The steep steps down to the third level require care and some perch on the iron railings including the sous chef who takes a cigarette break from the burger bar with her mates. Dogs bark ferociously from time to time but people are tolerant, smiling as they pass strangers on the steps or accept you with warmth to join their table, ‘If there’s no room you can sit on her lap’, is one welcome from a stranger. The children continue to adventure around the tree seemingly oblivious of the rest of the activities, but occasionally returning ‘home’ to reconnect and sometimes carrying out a dangerous manoeuvre near a steep drop that requires stern warnings from their parent. There is a long line of cars parked in the grass verges into the village, with people still pouring in towards a festival of joy, friendliness and lots of laughing, representative, perhaps of the Slad valley and the welcoming Woolpack Inn.
What does the pub do for young people? Quite alot actually
We have published a new article about how pubs, and in particular small pubs, assist the process for young people into emerging adulthood.
See Publications tab on the Home page.
Two male customers are in the dining room discussing Literature: their likes and dislikes of Henry James, Patricia Highsmith, Shakespeare, Marlow, poetry and sonnets quietly. They don’t appear to feel uncomfortable. One of them is talking about leading a session at the Cheltenham Literary Festival on the subject of authors born one hundred years ago. A loud cacophony of noise is heard from the main bar where they are celebrating someone’s birthday and when that dies away there is the distinctive sound of a regular loud voice that permeates the whole pub. There is a wide social mix in this pub, perhaps because it is the only one in the village. This diversity may not be found in a town pub where people have much more choice of pubs and they may choose to inhabit a pub that reflects their own social homogenous group.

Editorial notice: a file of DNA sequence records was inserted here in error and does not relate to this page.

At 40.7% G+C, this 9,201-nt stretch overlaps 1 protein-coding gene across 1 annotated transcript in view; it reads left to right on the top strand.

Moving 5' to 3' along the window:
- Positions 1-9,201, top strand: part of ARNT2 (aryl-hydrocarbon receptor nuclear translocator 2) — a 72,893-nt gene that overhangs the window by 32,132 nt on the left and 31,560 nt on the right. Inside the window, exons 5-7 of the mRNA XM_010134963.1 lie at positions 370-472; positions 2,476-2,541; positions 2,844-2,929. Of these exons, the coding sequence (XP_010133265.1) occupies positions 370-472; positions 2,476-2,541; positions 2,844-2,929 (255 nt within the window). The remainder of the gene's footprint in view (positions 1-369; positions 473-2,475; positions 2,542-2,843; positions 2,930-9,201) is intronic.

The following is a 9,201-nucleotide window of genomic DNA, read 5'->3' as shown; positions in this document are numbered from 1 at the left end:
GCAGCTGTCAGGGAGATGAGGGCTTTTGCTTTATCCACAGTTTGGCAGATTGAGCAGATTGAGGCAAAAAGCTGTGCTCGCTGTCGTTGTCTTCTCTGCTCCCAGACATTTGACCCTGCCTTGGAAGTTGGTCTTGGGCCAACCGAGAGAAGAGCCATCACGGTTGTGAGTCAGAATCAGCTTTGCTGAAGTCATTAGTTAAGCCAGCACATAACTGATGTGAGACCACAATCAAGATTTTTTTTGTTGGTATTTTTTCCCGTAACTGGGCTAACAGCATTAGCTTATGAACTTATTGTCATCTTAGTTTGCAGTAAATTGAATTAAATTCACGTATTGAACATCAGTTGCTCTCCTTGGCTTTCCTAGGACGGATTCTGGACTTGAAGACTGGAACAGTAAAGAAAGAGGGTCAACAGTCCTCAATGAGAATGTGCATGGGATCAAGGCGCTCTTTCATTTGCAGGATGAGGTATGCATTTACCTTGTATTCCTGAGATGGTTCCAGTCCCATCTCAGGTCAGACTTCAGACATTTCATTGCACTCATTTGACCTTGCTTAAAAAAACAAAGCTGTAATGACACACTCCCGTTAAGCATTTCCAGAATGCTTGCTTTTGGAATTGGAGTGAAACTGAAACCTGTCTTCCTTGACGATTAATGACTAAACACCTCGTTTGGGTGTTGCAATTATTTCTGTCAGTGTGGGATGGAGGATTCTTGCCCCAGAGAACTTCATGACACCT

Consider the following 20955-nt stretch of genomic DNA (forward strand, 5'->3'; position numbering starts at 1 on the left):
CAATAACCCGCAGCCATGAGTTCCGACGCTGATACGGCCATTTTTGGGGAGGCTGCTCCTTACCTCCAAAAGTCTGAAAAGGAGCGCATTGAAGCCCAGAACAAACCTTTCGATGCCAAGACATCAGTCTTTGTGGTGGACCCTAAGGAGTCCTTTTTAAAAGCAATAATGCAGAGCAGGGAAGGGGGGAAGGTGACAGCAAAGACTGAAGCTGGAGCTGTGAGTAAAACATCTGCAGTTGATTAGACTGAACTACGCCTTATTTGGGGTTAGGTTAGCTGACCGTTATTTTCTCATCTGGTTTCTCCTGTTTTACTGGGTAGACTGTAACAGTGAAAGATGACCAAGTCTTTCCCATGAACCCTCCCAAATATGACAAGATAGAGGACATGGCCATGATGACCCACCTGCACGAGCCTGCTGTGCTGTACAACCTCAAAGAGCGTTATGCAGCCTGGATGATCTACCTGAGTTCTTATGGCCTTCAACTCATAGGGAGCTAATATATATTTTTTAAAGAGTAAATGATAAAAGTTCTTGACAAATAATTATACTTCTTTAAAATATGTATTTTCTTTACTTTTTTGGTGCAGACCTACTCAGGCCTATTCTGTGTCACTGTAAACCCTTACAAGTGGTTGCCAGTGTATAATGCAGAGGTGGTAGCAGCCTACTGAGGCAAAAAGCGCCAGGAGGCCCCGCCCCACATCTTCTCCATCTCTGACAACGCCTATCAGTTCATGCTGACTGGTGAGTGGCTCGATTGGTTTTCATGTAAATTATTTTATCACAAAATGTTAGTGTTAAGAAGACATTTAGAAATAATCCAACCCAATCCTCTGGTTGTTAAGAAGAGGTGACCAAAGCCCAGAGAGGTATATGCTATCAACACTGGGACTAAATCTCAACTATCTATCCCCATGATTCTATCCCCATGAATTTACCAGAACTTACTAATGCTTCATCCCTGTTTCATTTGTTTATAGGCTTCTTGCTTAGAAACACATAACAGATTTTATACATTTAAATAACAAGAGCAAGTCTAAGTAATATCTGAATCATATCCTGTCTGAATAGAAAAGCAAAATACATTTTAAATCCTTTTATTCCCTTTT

There’s a party occupying the whole of the snug; another party drinking wine and occupying the middle staff bar and all the tables in the dining room are reserved for a party of 36 at 8pm. In the main bar a well-dressed foursome sup some wine and ale and at the other table a Spanish family of two parents and one child each focus on their own tablets together with earphones, the table covered in empty crisp packets and empty half pint glasses. The regulars and smokers sit outside as do some of the main bar drinkers who cannot find a seat in their bar. About 10 persons occupy some of the 6 or more benches under a covered awning adjacent to the pub on a terrace trying to avoid the showers. The kitchen cannot offer any small starters ordered by a regular couple because the kitchen is prepping for the large party arriving later. This pub is restaurant, bar, cafe, a walkers resting place, an outdoor revellers smoking space and a local history venue all rolled into one.
Overheard in the main bar a group discussing Napoleon and the Battle of Waterloo, as this is its 200th anniversary. They share information and make the odd analytical comment. Their relationships are connected through common experiences including those via the media. John is then invited to join them as he sitting on his own. They start to discuss alcoholism in Cuba. The global world inhabits this bar.